COGECOM – Cooperativa de Energia

Why new DG projects are expected for rural Brazil

According to local shared generation cooperative Cogecom, there are at least 10MW of stalled undertakings planned to be deployed.


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A series of power distributed generation (DG) projects in rural areas of Brazil are expected to go ahead thanks to a resolution published this month by sector
regulator Aneel, Roberto Corrêa, president of local shared generation cooperative Cogecom, told BNamericas

The new rule allows DG projects designed to operate in areas covered by power distribution licensees to have their excess electricity recompensed in areas
covered by distribution concessionaires.

Locally dubbed “permissionárias”, the licensees are small power utilities that were generally formed by cooperatives of farmers to supply electricity in rural
areas, mainly in southern Brazil.

Since these areas are very small and usually have cheaper energy prices, the potential of DG – which provides gains by returning surplus power to the
power distribution grid – is limited.

According to Corrêa, before the new resolution, it would not be worth it for DG systems to be recompensed in the licensee areas under commercial terms.

“The majority in these locations are rural consumers who already have incentivized [renewable] energy. And a local DG system would possibly generate
more power than the licensee firm itself consumes,” he said.

Six months ago, Cogecom started a pilot DG project consisting of a mini hydro plant with 300kW generation capacity in the area of licensee Coprel in Rio
Grande do Sul state, injecting surplus power into Rio Grande Energia’s (RGE) network.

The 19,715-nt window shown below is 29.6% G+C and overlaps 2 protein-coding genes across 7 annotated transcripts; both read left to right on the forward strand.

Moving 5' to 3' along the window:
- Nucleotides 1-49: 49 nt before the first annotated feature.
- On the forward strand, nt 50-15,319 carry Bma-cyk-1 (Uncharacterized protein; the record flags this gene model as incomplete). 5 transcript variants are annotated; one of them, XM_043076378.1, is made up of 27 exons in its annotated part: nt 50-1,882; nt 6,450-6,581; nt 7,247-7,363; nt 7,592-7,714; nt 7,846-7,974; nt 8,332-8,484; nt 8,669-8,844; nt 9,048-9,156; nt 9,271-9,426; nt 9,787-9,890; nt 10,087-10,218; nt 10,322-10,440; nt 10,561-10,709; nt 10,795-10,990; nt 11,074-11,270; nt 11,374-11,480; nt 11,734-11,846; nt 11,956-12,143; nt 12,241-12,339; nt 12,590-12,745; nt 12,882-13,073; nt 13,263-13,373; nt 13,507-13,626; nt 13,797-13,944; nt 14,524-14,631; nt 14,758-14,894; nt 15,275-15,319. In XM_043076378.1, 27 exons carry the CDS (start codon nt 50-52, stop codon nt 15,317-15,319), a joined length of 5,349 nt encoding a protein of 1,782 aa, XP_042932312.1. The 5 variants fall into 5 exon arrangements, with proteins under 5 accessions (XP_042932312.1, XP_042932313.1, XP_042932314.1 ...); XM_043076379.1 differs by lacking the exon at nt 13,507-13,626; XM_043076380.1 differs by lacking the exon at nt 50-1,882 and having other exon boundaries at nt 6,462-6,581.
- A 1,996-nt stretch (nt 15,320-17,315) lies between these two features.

The undertaking was used as a model by Aneel to prepare the resolution, which established a period of 90 days for the licensees and concessionaires to
adapt to the new rules. 

“Operationally speaking, it’s not that simple, since measurement of consumption is done by the licensee, and distribution by the concessionaire,” Corrêa

According to the Cogecom president, there are at least 10MW of stalled DG projects planned to be deployed in licensee areas, mainly in Rio Grande do Sul
state, as well as in Santa Catarina and Paraná states.
“Now, in two or three months’ time, we should already have DG plants starting operations,” Corrêa said. 

Approved by Aneel on February 7, the new resolution that positively impacts DG projects in rural areas regulates federal law 14,300/2022, considered to be
the!legal framework!of the distributed micro and mini generation.

Since the publication of the law, on January 7, 2022, more than 780,000 distributed micro and mini generation connections have been made by distributors
throughout Brazil, totaling more than 7.6GW of installed power.

These figures are an increase of 60% in relation to the number of connections and 54% of the installed power compared with that verified in the 13 months
prior to the publication of the law.

DG is expected to grow around 15% in Brazil this year, adding some 8.5GW of installed capacity.

Por Luciano Nascimento – Repórter da Agência Brasil


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